Confession: I am no longer using the Galaxy S6 Edge as my daily driver. I bought a fancy gold-colored one after posting my review back in April with the intent of using it of using it until something better came along, probably in a year or so. And then the Nexus 6P came along. The gold just wasn’t enough to keep the Edge in my back pocket.
That doesn’t mean there isn’t a place for Samsung’s flagship in my life. It was my phone every day from April until October. Here’s how it’s held up over time, and why my SIM no longer lives in its tray.
It takes a little tweaking
Here’s the thing about Samsung’s smartphones: There’s a bit of prep work involved before you can use one as your daily driver. In my case, I swapped out Samsung’s TouchWiz for the Google Launcher and Samsung’s keyboard for the stock Android one. I went through the entire applications list to disable Verizon’s bloatware. I banned Samsung’s browser, too, and replaced it with Chrome, and I told Samsung’s app store to wait for me before it installs any updates.
A fraction of the apps I disabled when I first set up my Galaxy S6 Edge.
I don’t hate TouchWiz. If you recall, I initially wrote that this year’s rendition is better than it has been in the past. I even grew to love the crowded Quick settings bar I previously rued because of how much I could stuff up there. I also like the fact that you can quickly close all tasks in the application switcher and that the camera app is user friendly.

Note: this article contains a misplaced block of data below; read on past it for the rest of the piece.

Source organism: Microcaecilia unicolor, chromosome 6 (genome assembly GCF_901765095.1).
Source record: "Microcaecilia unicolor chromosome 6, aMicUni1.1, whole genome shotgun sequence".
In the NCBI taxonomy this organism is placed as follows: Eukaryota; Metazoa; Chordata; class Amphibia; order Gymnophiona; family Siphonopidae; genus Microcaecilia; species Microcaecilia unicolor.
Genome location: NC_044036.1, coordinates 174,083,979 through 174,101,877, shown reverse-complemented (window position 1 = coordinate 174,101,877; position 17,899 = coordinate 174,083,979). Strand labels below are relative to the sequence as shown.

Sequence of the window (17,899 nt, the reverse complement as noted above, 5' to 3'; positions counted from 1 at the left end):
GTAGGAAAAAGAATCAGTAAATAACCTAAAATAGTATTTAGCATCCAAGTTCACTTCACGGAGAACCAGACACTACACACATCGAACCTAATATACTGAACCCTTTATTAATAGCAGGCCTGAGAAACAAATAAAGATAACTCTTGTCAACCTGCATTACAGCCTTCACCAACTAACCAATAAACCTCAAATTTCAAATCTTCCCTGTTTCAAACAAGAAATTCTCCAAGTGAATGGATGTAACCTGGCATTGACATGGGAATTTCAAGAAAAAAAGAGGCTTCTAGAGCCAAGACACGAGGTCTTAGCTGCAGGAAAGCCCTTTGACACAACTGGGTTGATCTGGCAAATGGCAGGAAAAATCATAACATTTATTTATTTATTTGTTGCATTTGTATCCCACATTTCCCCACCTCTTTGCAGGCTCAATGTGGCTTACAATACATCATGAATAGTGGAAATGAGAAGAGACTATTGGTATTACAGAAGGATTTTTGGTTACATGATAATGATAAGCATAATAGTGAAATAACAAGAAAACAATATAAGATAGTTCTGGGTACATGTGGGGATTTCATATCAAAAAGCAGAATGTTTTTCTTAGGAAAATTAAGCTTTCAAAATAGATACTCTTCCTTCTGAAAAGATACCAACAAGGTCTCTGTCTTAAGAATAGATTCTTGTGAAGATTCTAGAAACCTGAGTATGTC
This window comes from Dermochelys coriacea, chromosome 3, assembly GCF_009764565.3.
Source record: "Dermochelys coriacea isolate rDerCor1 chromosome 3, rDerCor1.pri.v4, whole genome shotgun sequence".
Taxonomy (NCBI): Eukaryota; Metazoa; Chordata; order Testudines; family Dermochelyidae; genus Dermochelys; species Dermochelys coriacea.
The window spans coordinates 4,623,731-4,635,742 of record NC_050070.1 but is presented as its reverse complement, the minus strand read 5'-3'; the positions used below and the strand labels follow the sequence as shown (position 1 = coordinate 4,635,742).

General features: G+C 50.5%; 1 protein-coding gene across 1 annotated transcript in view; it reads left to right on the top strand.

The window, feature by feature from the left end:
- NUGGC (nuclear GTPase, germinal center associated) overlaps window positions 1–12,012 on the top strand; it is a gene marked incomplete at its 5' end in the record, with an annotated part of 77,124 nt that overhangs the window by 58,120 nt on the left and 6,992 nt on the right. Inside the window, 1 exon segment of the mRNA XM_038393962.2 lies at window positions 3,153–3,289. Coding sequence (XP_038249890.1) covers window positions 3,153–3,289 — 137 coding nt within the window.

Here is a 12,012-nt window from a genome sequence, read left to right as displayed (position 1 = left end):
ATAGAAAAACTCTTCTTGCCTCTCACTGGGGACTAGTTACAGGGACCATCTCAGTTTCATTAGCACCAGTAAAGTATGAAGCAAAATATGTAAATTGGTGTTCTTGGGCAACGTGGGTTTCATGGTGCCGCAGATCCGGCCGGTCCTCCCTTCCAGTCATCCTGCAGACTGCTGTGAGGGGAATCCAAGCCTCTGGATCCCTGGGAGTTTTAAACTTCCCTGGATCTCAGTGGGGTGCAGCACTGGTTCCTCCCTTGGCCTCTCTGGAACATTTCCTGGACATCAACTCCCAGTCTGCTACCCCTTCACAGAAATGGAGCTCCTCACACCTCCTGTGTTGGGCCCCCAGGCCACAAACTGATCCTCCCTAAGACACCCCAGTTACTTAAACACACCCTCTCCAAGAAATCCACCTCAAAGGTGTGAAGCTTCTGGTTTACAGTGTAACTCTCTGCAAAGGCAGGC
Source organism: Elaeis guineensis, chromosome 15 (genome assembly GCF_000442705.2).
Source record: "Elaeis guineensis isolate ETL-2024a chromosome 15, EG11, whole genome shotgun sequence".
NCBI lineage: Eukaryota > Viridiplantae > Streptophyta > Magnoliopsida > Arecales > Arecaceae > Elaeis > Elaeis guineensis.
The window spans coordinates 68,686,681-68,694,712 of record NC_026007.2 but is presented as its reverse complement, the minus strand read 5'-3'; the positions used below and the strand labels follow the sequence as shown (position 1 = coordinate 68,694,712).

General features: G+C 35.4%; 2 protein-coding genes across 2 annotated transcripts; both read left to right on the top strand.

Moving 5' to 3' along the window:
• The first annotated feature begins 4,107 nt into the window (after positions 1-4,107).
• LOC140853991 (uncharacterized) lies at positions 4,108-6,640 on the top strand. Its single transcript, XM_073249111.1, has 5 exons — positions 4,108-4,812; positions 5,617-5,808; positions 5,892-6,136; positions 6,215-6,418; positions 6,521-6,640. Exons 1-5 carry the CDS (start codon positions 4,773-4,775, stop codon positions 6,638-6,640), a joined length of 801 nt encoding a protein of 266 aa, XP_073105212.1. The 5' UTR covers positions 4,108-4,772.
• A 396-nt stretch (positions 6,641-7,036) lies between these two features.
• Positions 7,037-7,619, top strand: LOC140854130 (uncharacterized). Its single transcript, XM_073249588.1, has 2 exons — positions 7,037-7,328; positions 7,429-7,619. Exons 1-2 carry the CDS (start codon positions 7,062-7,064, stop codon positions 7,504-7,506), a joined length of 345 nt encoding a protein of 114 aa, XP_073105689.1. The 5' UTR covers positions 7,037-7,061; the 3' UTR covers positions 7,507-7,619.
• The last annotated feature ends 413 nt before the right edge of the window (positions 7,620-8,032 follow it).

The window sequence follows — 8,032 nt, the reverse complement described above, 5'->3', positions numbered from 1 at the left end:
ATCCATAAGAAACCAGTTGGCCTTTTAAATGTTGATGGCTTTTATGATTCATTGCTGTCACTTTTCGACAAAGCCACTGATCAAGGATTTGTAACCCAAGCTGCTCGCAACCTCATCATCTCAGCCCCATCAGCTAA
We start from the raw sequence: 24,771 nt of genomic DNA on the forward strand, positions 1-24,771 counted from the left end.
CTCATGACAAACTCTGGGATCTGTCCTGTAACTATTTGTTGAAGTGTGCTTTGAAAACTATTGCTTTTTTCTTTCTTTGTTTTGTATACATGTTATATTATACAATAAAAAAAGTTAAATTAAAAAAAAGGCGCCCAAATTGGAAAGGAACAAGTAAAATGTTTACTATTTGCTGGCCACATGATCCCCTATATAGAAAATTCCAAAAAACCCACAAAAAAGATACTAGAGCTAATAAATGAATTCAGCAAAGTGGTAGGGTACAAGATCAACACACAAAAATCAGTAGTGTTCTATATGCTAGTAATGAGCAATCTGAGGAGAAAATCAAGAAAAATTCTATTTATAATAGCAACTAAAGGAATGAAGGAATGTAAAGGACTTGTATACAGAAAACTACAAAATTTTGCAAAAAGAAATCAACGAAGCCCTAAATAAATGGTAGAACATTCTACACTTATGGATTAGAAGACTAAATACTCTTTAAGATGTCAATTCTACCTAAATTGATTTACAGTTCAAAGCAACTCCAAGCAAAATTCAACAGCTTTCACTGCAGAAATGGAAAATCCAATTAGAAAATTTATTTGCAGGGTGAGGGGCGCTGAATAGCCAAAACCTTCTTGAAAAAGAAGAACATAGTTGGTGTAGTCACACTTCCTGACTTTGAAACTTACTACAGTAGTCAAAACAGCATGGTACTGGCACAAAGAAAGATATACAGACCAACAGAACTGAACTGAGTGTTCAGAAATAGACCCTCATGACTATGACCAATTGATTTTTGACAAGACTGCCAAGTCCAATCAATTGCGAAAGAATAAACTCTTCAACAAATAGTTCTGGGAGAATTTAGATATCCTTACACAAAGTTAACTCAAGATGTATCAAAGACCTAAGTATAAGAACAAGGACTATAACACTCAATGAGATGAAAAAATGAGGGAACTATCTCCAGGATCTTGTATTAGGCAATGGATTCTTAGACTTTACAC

It’s nice to have access to all these settings at once.
However, I still think Samsung should pare down on how much stuff it bundles with its devices. I don’t need Microsoft’s Office applications preinstalled on my device, and I’m sick of Verizon asking me to use its maps application. And while I appreciate all the free stuff, like 100GB of OneDrive space and six months of The Economist, I’d rather trade those in for just a bit more storage space on my 32GB device.
Debloating TouchWiz would also help the Galaxy S6 with its overall usability. When I first set up the S6 Edge, it was blazing fast and applications launched quickly. Then I started downloading more apps, which inevitably resulted in even more notifications pushing through compared to the initial review period, and that just seemed to slow everything down. I specifically recall the phone freezing up in the middle of turn-by-turn navigation. I had to pull over my car to restart the phone. I yelled a lot. Driving and diagnosing a sluggish Android device is not safe.
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